A pulse is a beat you feel through an artery that “describes” how well your heart is pumping. Pulses can tell us many things: how fast or slow the heart is beating, whether it is beating regular or irregular, and what the quality of the beat is, which describes the condition of the heart. A normal pulse is 60 – 100 beats per minute and is felt as “a beat you can march to,” meaning it is constantly regular.
The pulse should be strong, but not too strong or the heart is working too hard. Pulses less than 60 beats per minute indicate the heart is “bradycardic” or beating too slow. At rest, this is normal, but if the pulse doesn’t pick up with activity, the heart is not pumping correctly. Contrarily, a “tachycardic” heart is one that beats more than 100 beats per minute, indicated that the heart is pumping too fast.
With exercise this is normal, but it is abnormal at rest. If the pulse felt is not a regular beat, it means one of two things: if it feels “regularly irregular” it means the heart is pumping at an irregular pace, but the irregular beats are repeated, and one can foresee when the irregular beats will take place.
This may be normal in some hearts, to have an irregular rhythm that always repeats. In contrast, an “irregularly irregular” beat means the pulse is haphazard and unidentifiable, and this is a serious problem. In addition, the pulse can tell us how strong the heart is beating. A weak or “thready” pulse indicates that the heart is not pumping hard enough,
whereas an extra-strong, “bounding” pulse means the heart is pumping too hard. Rate, rhythm, and depth of the beats should always be considered when analyzing one’s pulse.
Taking a pulse is important for many reasons. First, it is one of the primary responses when evaluating someone for CPR. Whether or not they have a pulse determines whether or not you should give chest compressions.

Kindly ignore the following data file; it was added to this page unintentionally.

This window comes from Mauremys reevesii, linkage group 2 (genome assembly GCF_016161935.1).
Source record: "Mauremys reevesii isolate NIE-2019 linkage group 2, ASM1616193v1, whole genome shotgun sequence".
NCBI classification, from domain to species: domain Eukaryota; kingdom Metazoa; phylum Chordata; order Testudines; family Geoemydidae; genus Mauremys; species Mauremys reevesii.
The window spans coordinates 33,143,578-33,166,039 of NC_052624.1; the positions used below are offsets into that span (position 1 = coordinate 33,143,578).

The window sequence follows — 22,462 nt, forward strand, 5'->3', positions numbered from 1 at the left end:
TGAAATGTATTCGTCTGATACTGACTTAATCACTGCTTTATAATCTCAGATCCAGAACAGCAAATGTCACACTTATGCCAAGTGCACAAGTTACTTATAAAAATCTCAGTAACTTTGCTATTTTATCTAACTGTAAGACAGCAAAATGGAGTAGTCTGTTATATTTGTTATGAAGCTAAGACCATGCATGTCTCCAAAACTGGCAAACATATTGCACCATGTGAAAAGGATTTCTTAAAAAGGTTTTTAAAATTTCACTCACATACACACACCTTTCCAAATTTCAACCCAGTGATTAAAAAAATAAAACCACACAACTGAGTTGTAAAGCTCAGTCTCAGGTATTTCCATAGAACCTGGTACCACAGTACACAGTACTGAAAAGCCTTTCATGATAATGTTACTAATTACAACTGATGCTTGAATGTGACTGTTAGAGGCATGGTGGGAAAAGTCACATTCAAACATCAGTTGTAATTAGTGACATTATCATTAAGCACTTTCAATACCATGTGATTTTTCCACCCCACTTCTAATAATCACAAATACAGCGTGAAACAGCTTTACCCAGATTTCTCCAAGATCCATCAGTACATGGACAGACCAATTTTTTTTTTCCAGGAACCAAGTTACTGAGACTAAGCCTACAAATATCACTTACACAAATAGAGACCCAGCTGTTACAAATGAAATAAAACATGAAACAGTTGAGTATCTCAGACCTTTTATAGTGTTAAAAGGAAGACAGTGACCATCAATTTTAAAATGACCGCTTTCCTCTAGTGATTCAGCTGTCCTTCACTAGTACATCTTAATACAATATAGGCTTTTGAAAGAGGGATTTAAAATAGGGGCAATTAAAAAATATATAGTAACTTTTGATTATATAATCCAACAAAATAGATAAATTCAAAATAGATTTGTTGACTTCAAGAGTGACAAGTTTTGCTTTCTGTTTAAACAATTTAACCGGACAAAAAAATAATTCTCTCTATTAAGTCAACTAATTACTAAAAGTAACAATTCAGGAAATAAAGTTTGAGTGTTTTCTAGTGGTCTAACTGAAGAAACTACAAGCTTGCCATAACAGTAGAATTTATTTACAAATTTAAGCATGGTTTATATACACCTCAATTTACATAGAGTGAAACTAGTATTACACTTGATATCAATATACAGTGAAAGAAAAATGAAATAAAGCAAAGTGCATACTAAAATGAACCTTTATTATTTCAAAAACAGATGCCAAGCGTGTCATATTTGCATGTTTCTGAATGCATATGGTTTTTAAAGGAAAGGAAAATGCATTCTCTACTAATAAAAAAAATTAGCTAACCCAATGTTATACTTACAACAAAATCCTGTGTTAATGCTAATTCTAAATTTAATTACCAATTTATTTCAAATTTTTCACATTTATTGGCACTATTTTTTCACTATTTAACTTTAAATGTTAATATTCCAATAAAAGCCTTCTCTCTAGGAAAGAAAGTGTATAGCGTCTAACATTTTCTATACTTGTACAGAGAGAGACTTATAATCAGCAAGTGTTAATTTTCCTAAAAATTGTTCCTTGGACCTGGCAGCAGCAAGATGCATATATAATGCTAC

Giving compressions if someone has a pulse can be very detrimental to the heart! Second, it is important to know how to take your pulse when you are exercising, so you know that you have done a proper warm-up and cool-down, and your heart isn’t working too hard with activity. Finally, you should become familiar with taking your own pulse at least once a month at rest, so that if you notice any changes, you can seek your physician’s help before any danger occurs.
A pulse can be taken over any artery, but it is best taken over ones that are superficial to the skin. The three main arteries are the Carotid (in your neck), the Radial (in your wrist), and the Femoral (in your leg near the groin). Your pulse should always be taken with the index and middle fingers of your hand, never your thumb because it has its own pulse.
To take the Carotid pulse, place your two fingers right behind your earlobe. Then, slide diagonally downwards approximately one to two inches and you should be right over top! Also, you can start at the Adam’s Apple and slide diagonally upward and you should be in the same spot.
Remember to press gently, and not too firmly as you will occlude the artery and blood supply which can cause you to pass out! To take the Radial pulse, trace your index finger straight down until you pass the beginning of your wrist bones, and the pulse will be under you. Or, you can make a fist, and you will see some tendons “pop-out” in your forearm. To the right of those tendons lays the Radial artery. Relax your wrist to take the pulse.
The Femoral pulse is harder to find, and should only be taken on someone else if the other two pulses cannot be accessed because it is in a personal area. The Femoral pulse is in the groin area, halfway between the side of the hips and the pubic area. You must press firmly because this pulse is deeper than the previous two.
Of course, the best way to get a pulse is over the heart through a stethoscope. You can place the stethoscope directly over or under the nipple to get an accurate pulse. If you notice any irregularities in the pulses you are taking, please contact a medical professional immediately, as pulse changes are often indicators of serious heart problems.